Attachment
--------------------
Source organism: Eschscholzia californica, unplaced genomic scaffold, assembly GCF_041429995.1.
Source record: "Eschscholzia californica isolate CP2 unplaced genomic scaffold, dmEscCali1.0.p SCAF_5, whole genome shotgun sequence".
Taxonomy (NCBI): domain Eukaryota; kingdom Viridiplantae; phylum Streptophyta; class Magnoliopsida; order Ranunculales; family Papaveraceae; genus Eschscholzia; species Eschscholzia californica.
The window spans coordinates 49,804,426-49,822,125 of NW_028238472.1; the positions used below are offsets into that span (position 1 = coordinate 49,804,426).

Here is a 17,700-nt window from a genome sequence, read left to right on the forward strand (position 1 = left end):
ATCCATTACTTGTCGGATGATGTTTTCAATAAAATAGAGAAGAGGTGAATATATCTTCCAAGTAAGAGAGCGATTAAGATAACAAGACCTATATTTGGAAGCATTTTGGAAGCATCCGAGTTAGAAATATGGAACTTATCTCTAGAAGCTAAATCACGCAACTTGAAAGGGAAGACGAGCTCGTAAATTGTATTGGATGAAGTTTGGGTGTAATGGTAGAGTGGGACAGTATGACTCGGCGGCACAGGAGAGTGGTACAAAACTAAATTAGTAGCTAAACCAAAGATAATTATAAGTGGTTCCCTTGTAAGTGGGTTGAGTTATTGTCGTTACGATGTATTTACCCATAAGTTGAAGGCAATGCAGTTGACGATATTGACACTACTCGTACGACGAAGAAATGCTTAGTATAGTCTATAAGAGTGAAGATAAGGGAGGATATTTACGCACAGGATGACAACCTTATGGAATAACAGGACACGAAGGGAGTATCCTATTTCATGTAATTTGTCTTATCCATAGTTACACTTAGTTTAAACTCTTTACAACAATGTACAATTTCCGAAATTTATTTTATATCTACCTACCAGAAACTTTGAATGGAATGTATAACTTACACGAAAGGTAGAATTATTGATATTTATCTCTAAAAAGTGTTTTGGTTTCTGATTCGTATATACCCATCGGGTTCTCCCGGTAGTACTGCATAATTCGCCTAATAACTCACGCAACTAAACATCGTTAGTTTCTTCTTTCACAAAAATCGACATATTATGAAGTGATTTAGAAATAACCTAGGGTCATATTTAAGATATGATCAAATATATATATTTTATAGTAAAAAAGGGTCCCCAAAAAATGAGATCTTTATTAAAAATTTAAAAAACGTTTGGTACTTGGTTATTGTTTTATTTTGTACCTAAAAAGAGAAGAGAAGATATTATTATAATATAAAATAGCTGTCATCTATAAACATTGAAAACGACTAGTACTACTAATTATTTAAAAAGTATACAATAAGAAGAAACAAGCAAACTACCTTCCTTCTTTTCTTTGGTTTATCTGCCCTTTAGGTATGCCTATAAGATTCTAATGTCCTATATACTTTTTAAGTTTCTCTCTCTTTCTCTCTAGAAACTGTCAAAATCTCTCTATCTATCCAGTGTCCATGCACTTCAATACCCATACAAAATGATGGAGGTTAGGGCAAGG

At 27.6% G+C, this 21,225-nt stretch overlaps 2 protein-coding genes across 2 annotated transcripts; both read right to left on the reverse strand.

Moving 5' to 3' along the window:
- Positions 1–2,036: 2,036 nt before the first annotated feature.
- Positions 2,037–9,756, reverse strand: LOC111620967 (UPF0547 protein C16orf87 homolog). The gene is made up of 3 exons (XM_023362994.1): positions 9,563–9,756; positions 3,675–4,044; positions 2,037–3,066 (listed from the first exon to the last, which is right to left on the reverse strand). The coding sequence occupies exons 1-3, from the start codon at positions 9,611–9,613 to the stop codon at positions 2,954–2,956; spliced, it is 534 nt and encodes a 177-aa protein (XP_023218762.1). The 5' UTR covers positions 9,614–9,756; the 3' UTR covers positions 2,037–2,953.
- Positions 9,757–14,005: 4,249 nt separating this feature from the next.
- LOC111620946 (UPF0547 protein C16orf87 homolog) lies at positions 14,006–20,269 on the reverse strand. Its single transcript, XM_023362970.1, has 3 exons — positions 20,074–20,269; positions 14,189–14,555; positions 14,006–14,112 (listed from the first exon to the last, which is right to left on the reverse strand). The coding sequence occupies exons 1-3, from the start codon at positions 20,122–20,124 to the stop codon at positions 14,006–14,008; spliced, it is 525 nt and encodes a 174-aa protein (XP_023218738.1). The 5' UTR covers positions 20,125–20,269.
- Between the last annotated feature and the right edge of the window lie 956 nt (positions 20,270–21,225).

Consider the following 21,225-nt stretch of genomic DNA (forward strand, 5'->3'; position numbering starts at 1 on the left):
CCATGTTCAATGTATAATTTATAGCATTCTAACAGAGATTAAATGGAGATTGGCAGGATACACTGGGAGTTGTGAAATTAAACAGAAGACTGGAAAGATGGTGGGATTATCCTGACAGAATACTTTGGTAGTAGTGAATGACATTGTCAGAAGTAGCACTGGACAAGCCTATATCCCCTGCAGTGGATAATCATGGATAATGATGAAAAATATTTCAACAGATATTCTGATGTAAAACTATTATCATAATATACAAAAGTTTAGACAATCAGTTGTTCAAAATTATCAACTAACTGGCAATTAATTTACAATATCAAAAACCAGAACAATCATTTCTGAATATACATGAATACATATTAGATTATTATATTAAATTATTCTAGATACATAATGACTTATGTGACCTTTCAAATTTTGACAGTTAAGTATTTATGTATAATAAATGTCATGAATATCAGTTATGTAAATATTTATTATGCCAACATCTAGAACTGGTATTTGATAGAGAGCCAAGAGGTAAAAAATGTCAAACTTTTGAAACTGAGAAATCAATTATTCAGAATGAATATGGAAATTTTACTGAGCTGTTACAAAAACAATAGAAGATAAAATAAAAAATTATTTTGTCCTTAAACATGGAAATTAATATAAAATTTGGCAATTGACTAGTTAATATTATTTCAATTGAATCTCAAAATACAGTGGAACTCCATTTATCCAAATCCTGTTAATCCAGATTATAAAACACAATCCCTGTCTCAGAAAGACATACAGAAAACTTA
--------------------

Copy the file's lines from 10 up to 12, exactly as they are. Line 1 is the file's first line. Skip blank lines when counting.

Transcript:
- Positions 2,037–9,756, reverse strand: LOC111620967 (UPF0547 protein C16orf87 homolog). The gene is made up of 3 exons (XM_023362994.1): positions 9,563–9,756; positions 3,675–4,044; positions 2,037–3,066 (listed from the first exon to the last, which is right to left on the reverse strand). The coding sequence occupies exons 1-3, from the start codon at positions 9,611–9,613 to the stop codon at positions 2,954–2,956; spliced, it is 534 nt and encodes a 177-aa protein (XP_023218762.1). The 5' UTR covers positions 9,614–9,756; the 3' UTR covers positions 2,037–2,953.
- Positions 9,757–14,005: 4,249 nt separating this feature from the next.
- LOC111620946 (UPF0547 protein C16orf87 homolog) lies at positions 14,006–20,269 on the reverse strand. Its single transcript, XM_023362970.1, has 3 exons — positions 20,074–20,269; positions 14,189–14,555; positions 14,006–14,112 (listed from the first exon to the last, which is right to left on the reverse strand). The coding sequence occupies exons 1-3, from the start codon at positions 20,122–20,124 to the stop codon at positions 14,006–14,008; spliced, it is 525 nt and encodes a 174-aa protein (XP_023218738.1). The 5' UTR covers positions 20,125–20,269.